Archaeometry – also known as archaeological science – applies scientific techniques to the analysis of archaeological materials. Research topics mainly comprise the following disciplines and analyzing techniques:
  • chemical and physical analyses of artifacts, concerning provenance, technology types of use and authenticity;
  • dating methods providing archaeologists with numerical and relative chronologies;
  • environmental approaches providing information on past changes in landscape, climate, flora, and fauna;
  • anthropological studies dealing with diet, nutrition, health and pathology;
  • mathematical methods for data treatment with the purpose of handling, analyzing, and modeling large data sources;
  • remote-sensing and geophysical-survey applications assisting underground and underwater archaeology;
  • conservation sciences involving the study of decay processes and the development of appropriate methods of conservation and restoration.
The Open Journal of Archaeometry may also host contextually relevant announcements, book reviews and abstracts from scientific meetings. Every article published in the Journal will be peer-reviewed by experts in the field and decided upon by members of the Editorial Board.
2016


Vol 3, No 1 (2016)

Published: 2016-04-15 09:51:03
2014

Vol 2, No 2 (2014)

Published: 2014-09-19 11:38:36


2013


Open Access Journal: History of Science in South Asia

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History of Science in South Asia
Word-cloud of HSSA keywords
An Open Access journal for the history of all forms of scientific thought and action, ancient and modern, in all regions of South Asia.   See further, Focus and Scope

We take “South Asia” as an inclusive, non-political, socio-geographic term referring to the area from Afghanistan to Sri Lanka, from Pakistan to Bangladesh, and of course India. Research on the influences of South Asian cultures beyond these borders is also welcome, for example Nepalese or Tibetan influences on China, Sri Lankan influences on the Maldives, or Indian influences in South-East Asia.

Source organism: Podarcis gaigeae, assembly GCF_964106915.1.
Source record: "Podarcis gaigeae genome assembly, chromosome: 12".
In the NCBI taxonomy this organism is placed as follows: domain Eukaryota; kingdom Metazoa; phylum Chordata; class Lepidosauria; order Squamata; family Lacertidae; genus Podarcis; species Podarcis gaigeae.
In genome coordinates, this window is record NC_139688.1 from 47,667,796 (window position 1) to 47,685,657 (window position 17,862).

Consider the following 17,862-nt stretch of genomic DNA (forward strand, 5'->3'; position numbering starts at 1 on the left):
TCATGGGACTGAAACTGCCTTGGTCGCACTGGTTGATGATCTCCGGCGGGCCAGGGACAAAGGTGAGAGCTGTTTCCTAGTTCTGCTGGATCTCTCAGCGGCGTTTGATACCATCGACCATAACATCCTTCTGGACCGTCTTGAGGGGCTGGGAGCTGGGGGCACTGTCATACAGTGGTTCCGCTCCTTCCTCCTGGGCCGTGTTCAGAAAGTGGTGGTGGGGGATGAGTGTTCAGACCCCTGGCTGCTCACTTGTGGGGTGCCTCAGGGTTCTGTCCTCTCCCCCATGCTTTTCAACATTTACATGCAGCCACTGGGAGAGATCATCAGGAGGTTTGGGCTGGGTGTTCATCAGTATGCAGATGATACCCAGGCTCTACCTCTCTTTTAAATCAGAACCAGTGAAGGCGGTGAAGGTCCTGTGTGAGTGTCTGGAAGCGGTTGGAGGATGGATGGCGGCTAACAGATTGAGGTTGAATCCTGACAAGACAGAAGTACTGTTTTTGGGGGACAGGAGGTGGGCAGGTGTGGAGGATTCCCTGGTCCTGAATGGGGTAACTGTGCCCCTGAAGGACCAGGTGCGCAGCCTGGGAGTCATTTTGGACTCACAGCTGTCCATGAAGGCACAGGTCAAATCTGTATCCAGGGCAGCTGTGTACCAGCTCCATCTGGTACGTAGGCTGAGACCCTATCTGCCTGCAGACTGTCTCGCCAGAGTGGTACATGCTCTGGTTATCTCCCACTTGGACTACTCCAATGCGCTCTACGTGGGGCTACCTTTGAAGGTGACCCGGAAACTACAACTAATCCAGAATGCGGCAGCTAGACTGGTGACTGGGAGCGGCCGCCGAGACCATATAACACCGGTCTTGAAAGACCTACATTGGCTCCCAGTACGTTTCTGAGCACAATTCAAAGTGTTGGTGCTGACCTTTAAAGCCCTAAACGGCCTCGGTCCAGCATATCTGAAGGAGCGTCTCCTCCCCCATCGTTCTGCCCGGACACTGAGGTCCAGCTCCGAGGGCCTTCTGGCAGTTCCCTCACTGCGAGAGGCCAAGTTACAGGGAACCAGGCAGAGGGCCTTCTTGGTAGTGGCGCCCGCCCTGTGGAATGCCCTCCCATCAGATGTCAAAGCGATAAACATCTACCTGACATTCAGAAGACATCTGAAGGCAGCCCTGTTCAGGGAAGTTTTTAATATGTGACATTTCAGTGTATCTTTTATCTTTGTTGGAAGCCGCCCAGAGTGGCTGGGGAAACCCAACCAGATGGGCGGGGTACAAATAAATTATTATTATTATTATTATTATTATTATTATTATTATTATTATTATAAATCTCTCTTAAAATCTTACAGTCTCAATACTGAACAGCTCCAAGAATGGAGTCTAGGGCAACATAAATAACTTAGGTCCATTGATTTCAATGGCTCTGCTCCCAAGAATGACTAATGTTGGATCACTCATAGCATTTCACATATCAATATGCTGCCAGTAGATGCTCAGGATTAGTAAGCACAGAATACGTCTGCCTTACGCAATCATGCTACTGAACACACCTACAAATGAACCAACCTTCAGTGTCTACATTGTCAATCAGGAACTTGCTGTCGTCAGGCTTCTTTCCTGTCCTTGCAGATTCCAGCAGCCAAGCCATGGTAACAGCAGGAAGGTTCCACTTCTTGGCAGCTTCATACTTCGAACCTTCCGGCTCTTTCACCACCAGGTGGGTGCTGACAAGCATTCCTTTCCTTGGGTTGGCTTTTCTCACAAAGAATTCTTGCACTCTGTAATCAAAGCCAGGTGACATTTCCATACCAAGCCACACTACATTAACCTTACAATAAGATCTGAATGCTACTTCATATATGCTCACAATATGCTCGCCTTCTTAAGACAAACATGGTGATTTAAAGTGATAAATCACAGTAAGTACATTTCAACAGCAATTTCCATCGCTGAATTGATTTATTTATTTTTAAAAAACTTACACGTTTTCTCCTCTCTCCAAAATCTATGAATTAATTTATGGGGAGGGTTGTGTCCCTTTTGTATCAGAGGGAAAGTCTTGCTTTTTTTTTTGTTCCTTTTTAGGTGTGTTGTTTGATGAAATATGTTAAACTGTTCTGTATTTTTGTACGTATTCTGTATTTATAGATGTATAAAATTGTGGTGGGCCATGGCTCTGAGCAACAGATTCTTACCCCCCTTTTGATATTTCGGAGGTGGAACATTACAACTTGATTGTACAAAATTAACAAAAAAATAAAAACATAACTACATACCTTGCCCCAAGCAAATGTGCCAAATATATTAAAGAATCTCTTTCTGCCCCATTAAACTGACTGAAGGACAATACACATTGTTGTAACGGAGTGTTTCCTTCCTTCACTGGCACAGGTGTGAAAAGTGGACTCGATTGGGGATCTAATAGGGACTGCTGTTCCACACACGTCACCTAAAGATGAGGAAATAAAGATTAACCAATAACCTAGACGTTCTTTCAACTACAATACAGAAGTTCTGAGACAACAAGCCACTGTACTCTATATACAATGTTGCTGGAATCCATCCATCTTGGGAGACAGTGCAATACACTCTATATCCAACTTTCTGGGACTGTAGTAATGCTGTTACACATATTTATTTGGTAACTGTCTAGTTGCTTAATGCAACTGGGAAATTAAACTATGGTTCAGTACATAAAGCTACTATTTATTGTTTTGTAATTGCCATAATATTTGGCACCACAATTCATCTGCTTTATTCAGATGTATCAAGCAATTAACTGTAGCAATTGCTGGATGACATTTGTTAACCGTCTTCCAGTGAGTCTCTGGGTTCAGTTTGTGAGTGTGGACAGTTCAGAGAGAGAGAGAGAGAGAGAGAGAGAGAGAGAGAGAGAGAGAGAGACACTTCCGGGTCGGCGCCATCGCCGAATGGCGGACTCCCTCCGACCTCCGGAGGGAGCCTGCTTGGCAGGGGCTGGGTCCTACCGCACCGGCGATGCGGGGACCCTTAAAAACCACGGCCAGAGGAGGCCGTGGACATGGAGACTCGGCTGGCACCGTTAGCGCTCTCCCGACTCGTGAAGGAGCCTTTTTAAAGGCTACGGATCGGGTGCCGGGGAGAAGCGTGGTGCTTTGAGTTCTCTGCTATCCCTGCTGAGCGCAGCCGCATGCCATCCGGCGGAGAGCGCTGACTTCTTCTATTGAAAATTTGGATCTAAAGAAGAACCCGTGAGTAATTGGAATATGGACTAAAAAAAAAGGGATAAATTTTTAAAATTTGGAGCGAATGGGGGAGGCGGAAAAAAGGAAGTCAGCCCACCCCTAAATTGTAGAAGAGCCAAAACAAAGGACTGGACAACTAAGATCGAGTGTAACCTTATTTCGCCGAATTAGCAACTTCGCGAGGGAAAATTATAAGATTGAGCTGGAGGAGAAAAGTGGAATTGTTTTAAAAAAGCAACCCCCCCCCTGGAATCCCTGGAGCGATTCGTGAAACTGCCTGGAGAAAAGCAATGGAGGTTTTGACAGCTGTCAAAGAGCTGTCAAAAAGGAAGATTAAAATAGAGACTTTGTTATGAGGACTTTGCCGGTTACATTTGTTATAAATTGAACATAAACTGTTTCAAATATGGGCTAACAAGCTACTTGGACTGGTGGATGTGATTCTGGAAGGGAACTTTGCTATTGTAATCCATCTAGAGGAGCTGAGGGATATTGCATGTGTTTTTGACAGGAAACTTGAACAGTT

We take “science” to be broadly conceived, and to include all forms of rigorous intellectual activity that adopt at least to some extent a quantitative and empirical approach, as in the German “Die Wissenschaft,” that covers most forms of academic scholarship. Theoretical discussions of the meaning of “science” in the South Asian context are welcome. They should presuppose some familiarity with topics such as those raised in sources like Grant, A History of Natural Philosophy (2007), Latour, Laboratory Life (1979), Staal, Concepts of Science in Europe and Asia</i> (1993, PDF), Shapin, “Science and the Modern World” (2007, PDF), Netz, The Shaping of Deduction (2003, PDF of review by Latour), Pollock, “The Languages of Science in Early-Modern India” (in Forms of Knowledge in Early Modern Asia, 2011), and similar reflective works that explore Global History, the interpretation of Modernities, and the general meaning of science in the pre-modern world.

HSSA welcomes submissions for peer-review.

Vol 1 (2013)

Open Access Journal: Abstracta Iranica

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 [First posted in AWOL 28 February 2014, updated 1 August 2016]

Abstracta Iranica
Couverture Abstracta Iranica - Volume 32-33
Revue de bibliographie sélective et critique pour le monde irano-aryen sur tous les aspects de la culture et de la civilisation iraniennes, des origines à nos jours

A selective and critical bibliographical journal of Iranian studies, also covering Afghanistan and other areas relevant to Iranian culture

چکیده‌های ایرانشناسی یک نشریه کتابشناسی گزیده و انتقادی است از پژوهشهای مربوط به همهً زمینه‌های فرهنگ و تمدن ایرانی‌ از آغاز تا امروز.